Monday, June 9, 2014

A variety of styles of academic chemical safety management from PIs

Very interesting quotes from Jyllian Kemsley's article in this week's C&EN on PIs and their approaches to chemical laboratory safety: 
...Beyond initial meetings and verbally setting expectations, PIs follow up with their groups in different ways. One approach is to stay aware of the experiments people are doing and use the opportunity to discuss experimental techniques. “The first time someone is going to use sodium metal, I’ll talk with them about different ways of handling it,” says Craig A. Merlic, a chemistry professor at the University of California, Los Angeles, and chair of his department’s safety committee. 
Some professors make students write out an experimental protocol or emergency response plan. “Especially if they’re a first-year graduate student, I’ll tell them to write out for me a plan for waste disposal and what they’ll do if they spill to make sure they’re aware of the hazards,” says Scott E. Denmark, a chemistry professor at the University of Illinois, Urbana-Champaign, who is leading an effort to improve his department’s safety culture. 
And some faculty do experiments with students one-on-one. “I’m very much a mother hen at least for the first couple of months. I go through every single procedure in the lab with my students,” says [Texas Tech professor] Casadonte, who chairs his department’s safety committee. 
Even PIs who aren’t as hands-on as Casadonte keep vigil over their labs. “I stick my head in everybody’s hood when I go through the lab,” Denmark says. If he sees a setup he doesn’t like or someone using glassware with a broken edge, he’ll discuss it with them. He also makes sure everyone is wearing lab coats, eye protection, and other protective wear, and he will flag things like a solvent bottle sitting on the floor.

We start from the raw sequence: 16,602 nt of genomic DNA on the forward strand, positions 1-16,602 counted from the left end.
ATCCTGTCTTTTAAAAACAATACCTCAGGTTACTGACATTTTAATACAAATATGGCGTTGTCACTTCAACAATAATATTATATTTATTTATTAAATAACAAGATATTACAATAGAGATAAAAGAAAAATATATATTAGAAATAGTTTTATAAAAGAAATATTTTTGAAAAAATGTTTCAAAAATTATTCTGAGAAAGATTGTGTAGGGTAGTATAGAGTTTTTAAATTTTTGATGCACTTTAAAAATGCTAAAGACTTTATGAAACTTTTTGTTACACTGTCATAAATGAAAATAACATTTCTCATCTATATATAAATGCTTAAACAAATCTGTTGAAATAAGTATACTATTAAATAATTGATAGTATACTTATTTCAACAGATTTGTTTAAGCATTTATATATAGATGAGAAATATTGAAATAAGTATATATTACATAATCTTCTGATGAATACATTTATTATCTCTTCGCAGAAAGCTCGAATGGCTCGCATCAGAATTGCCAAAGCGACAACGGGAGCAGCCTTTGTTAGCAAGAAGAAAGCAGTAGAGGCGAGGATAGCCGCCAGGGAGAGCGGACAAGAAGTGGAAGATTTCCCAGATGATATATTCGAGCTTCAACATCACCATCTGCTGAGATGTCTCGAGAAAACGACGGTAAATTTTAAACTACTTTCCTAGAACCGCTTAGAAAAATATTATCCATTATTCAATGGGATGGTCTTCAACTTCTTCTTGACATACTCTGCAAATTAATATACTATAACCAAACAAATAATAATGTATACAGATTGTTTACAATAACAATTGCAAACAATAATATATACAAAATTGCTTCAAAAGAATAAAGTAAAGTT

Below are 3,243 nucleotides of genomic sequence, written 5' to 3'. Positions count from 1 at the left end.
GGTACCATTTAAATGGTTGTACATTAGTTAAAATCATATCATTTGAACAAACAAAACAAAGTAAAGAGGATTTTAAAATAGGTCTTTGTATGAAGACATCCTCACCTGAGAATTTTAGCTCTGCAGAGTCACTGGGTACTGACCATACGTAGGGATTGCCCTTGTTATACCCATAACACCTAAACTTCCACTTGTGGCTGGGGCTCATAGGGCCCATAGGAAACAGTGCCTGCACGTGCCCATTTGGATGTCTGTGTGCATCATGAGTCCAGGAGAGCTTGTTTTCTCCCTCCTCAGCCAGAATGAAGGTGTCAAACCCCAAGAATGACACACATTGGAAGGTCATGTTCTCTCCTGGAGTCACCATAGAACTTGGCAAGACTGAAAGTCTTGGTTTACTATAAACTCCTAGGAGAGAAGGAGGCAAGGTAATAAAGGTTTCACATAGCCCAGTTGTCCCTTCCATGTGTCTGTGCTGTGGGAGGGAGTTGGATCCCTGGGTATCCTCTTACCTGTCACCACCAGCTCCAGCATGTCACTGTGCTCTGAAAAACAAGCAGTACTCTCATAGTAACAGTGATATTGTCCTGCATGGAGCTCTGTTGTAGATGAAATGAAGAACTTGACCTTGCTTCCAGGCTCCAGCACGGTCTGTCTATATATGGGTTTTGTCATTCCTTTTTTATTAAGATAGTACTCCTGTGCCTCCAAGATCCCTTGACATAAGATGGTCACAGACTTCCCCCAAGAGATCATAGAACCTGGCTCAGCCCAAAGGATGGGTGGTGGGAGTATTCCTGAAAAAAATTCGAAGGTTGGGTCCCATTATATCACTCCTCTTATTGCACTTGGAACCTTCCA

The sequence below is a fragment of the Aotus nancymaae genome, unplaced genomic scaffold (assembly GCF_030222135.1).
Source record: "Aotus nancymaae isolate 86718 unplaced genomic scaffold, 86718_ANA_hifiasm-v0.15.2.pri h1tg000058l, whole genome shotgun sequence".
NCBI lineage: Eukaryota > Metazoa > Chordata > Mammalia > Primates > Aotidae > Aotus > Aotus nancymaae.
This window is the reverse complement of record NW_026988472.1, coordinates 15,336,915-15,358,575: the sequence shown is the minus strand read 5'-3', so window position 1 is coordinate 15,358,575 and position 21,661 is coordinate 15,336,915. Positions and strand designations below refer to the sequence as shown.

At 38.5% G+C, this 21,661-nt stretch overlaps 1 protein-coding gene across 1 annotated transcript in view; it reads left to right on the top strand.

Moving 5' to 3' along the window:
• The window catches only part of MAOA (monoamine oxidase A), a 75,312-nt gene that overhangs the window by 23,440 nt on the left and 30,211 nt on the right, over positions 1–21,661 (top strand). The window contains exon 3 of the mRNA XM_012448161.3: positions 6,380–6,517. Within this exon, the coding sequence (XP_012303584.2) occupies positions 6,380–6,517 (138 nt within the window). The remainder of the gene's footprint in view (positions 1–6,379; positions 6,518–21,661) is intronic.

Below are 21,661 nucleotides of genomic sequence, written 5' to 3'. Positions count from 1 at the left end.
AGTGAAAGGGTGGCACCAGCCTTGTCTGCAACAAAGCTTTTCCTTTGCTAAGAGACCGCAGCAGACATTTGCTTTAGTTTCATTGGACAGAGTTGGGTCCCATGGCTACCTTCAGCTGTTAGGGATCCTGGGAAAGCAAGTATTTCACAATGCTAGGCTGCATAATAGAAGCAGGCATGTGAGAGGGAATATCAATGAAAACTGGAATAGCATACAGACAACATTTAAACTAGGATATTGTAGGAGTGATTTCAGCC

In Danheiser’s department, that awareness extends beyond his own lab. At MIT, the organic chemistry labs have glass walls along the corridor. If he or another faculty member walking the halls spies someone without a lab coat or eye protection, they’ll often knock on a window or go in to discuss the matter, Danheiser says...
Personally, I think pointed comments from The Boss (whoever they are) are pretty effective in making sure that safety rules are followed. Read the whole thing! 


  1. Every industry chemist everJune 11, 2014 at 9:44 PM

    Merlic's lab is safe, because he spends 2 minutes a week talking about it? AHAHAHAHAHAHHAHA

    Shows you just how big the academic/industry divide really is.

  2. I have to agree with the above comment regarding the difference between industry and academia in terms of safety standards.

    Not one academic mentioned the words 'risk assessment' nor how they ensure that students are competent to a) assess risks, b) carry out their work (although its clear that they are doing some form of training). To be honest all I've heard is very much an old fashioned top-down approach. What about student's and post-docs raising safety concerns themselves? What about encouraging a 'no blame' culture that allows people to challenge others in the lab about their unsafe behaviour? As the responsible 'managers' of the labs they should be doing a bit more than having a chat with new people or personally checking up on the labs every now and then.

    Although, that said, it is nice to see that some academics are individually engaging in reasonably good behavioural safety practices (even if they don't realise that is what they are doing).